"The continual eulogies made by Columbus It, the beauty of the scenery were warranted by tbe kind of scenery he was beholding. There a a wonderful splendour, variety, and luxuriance in the vegetation of those quick and ardent climate*. Tbe verdure of the groves, and the colours of the fio«er> and blossoms, derive a vividness to the eye from tbe transparent purity of the air, and the deep serenity of the azure heavens. The forests, too, are full o) life, swarming with birds of brilliant plumage. Painted varieties of parrots, and wood-pecken. create a glitter amidst the verdure of the grove ; and humming-birds rove from flower to flower, resembling, as has well been said, animated particles ol > rainbow. The scarlet flamingos, loo, seen wmetimes through an opening of a forest in s dam: savannah, have the appearance of soldiers dra«n'ip in battalion, with an advanced scout on the alert, ч give notice of approaching danger. Nor is the It« beautiful part of animated nature the varioa« tribe of insects that people every plant, displaying bruliant coats of mail, which sparkle to the eye ti« precious gems.
"From his continual remarks on the beauty ot the scenery, and from the pleasure which he evident Iv derived from rural sounds and object», he appears to have been extremely open to thoee delicious influences, exercised over some spirits by ib; graces and wonders of nature. He gives «nenrf to these feelings with characteristic enthusiasm. »rd at the same time with the artlessnes* and simplify of diction of a child. When speaking of somelotely scene among the groves, or along the flowery «h -r*. of this favoured island, he says, 'one coulJ I'" there for ever.'—Cuba broke upon him like an elysium. 'It is the most beautiful island.' be sari. 'lhat eyes ever beheld, full of excellent port.« >'•' profound rivers.' The climate was more temperate here tha^ in the other islands, the nigh'« bein| neither hot nor cold, while the birds and gnnhoppers sang all night long. Indeed there is a btai} in a tropical night, in the depih of the dark-^* sky, the lambient purity of the stars, and the resplendent clearness of the moon, lhat spreads ovtr the rich landscape and the balmy grove« * cbano more touching than the splendour of the dav,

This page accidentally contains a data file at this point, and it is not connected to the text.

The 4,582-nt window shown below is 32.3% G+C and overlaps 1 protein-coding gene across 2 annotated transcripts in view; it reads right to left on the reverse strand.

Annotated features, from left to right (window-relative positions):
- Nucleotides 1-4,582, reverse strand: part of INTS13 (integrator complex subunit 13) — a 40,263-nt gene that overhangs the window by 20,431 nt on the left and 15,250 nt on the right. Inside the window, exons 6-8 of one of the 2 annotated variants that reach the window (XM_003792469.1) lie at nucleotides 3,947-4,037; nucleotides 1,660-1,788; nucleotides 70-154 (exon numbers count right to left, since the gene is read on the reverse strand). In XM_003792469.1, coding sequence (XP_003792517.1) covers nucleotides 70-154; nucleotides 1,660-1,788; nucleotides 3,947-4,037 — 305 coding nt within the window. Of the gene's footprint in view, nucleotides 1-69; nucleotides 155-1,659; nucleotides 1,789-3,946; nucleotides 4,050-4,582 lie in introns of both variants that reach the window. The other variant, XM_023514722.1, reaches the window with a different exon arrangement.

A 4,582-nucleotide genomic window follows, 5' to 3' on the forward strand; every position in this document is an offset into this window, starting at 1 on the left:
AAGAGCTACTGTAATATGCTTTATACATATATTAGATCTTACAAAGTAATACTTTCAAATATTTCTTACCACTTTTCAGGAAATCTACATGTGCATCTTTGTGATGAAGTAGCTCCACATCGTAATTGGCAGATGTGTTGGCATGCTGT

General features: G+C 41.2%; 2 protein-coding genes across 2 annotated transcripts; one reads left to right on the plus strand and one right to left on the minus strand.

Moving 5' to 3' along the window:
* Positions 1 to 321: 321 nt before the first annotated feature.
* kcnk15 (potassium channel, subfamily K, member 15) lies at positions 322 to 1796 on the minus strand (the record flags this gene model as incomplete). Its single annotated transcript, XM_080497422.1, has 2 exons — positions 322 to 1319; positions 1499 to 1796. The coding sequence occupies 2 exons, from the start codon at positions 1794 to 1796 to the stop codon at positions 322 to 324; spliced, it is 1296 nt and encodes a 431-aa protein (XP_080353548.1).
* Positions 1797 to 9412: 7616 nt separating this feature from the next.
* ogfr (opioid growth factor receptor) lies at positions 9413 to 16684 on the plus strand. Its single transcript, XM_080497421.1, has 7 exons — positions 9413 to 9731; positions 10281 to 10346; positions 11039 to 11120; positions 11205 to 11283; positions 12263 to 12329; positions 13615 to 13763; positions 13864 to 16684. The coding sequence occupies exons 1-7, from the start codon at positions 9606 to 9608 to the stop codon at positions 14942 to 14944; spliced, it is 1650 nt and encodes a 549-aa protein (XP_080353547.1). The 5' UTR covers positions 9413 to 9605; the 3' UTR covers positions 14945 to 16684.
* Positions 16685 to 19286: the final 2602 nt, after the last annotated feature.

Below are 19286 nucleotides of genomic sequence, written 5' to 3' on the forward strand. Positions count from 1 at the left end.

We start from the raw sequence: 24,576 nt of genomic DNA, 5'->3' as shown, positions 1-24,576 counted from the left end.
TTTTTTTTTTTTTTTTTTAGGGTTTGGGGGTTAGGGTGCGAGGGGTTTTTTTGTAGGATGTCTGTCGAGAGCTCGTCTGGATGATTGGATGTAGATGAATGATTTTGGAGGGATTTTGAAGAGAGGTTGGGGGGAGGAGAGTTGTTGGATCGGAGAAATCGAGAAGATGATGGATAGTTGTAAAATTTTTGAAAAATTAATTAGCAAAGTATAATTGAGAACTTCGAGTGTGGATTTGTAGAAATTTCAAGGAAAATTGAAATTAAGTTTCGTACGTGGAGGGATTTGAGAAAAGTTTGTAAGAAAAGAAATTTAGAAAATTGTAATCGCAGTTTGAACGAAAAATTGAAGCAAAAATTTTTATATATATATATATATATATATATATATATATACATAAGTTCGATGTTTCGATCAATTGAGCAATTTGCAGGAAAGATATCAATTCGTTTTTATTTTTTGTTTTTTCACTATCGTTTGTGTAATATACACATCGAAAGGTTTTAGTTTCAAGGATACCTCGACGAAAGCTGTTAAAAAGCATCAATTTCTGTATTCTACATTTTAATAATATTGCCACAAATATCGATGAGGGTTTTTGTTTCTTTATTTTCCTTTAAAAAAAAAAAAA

"In the sweet smell of the woods, andthf^odour of the flowers, which loaded every breeze, dlunibus fancied he perceived the fragrance of on<T':Sl spices; and along ihe shores he found shells oí tt* kind of oyster which produces pearls. Fron, ib* grues growing to the very edge of the wa'or. he interred the peacefulness of the ocean which bathes these islands, never lashing the shore wuh angry mrçes. Ever since his arrival among these An tilles, he had experienced nothing but soft and gentle weather, and he concluded that a perpétuai ttrenity reigned over these happy seas. He was little suspicious of the occasional bursts of fury to which the; are liable."
Hiepaniola was still more enchanting.
"In the transparent atmosphere of the tropics, object« ire descried at a great distance, and the purity of the air and serenity of the deep blue sky gm • magical effect to the scenery. Under these advantage!, the beautiful island of Hayti revealed itself to the eye as they approached. Its mountains were higher and more rocky than those of the other island«; but the rocks reared themselves from »mon? rich forests. The mountains swept down into luxuriant plains and green savannahs; while the appearance of cultivated fields, with the numerous 5res at night, and the columns'of smoke which row in various parts by day, all showed it to be populous. It rose before them in all the splendour of tropical vegetation, one of the most beautiful bland« in the world, and doomed to be one of the most unfortunate."
The first interview with the friendly cacique Guacanajrari, as well as his generous attention! on the wreck of one of their vessels, are described with great beauty. But we can only find room for the concluding part of it.
"The extreme kindness of the cacique, the gen'.laiiess of his people, the quantities of gold which »eredaily brought to be exchanged for the veriest trifles, and the information continually received of KOiett of wealth in the bosom of this beautiful island, all contributed to console the admiral for the tnislnrtune he had suffered.